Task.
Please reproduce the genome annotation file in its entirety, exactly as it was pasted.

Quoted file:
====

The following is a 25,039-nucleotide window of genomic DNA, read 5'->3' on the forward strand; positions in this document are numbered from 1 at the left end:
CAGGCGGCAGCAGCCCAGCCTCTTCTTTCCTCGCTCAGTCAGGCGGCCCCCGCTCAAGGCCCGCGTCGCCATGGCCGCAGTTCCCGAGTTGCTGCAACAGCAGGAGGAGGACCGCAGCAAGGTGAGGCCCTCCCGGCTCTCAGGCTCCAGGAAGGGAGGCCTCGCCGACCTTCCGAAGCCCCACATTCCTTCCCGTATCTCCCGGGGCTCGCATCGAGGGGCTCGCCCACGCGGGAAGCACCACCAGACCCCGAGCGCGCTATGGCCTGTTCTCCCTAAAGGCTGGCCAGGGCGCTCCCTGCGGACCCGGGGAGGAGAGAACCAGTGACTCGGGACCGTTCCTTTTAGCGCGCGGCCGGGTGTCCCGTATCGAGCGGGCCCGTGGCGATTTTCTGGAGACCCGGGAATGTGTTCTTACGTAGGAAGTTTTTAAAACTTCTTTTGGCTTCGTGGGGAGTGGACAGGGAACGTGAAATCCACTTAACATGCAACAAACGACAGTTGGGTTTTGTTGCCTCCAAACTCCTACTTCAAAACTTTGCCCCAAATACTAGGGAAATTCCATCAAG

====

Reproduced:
The following is a 25,039-nucleotide window of genomic DNA, read 5'->3' on the forward strand; positions in this document are numbered from 1 at the left end:
CAGGCGGCAGCAGCCCAGCCTCTTCTTTCCTCGCTCAGTCAGGCGGCCCCCGCTCAAGGCCCGCGTCGCCATGGCCGCAGTTCCCGAGTTGCTGCAACAGCAGGAGGAGGACCGCAGCAAGGTGAGGCCCTCCCGGCTCTCAGGCTCCAGGAAGGGAGGCCTCGCCGACCTTCCGAAGCCCCACATTCCTTCCCGTATCTCCCGGGGCTCGCATCGAGGGGCTCGCCCACGCGGGAAGCACCACCAGACCCCGAGCGCGCTATGGCCTGTTCTCCCTAAAGGCTGGCCAGGGCGCTCCCTGCGGACCCGGGGAGGAGAGAACCAGTGACTCGGGACCGTTCCTTTTAGCGCGCGGCCGGGTGTCCCGTATCGAGCGGGCCCGTGGCGATTTTCTGGAGACCCGGGAATGTGTTCTTACGTAGGAAGTTTTTAAAACTTCTTTTGGCTTCGTGGGGAGTGGACAGGGAACGTGAAATCCACTTAACATGCAACAAACGACAGTTGGGTTTTGTTGCCTCCAAACTCCTACTTCAAAACTTTGCCCCAAATACTAGGGAAATTCCATCAAG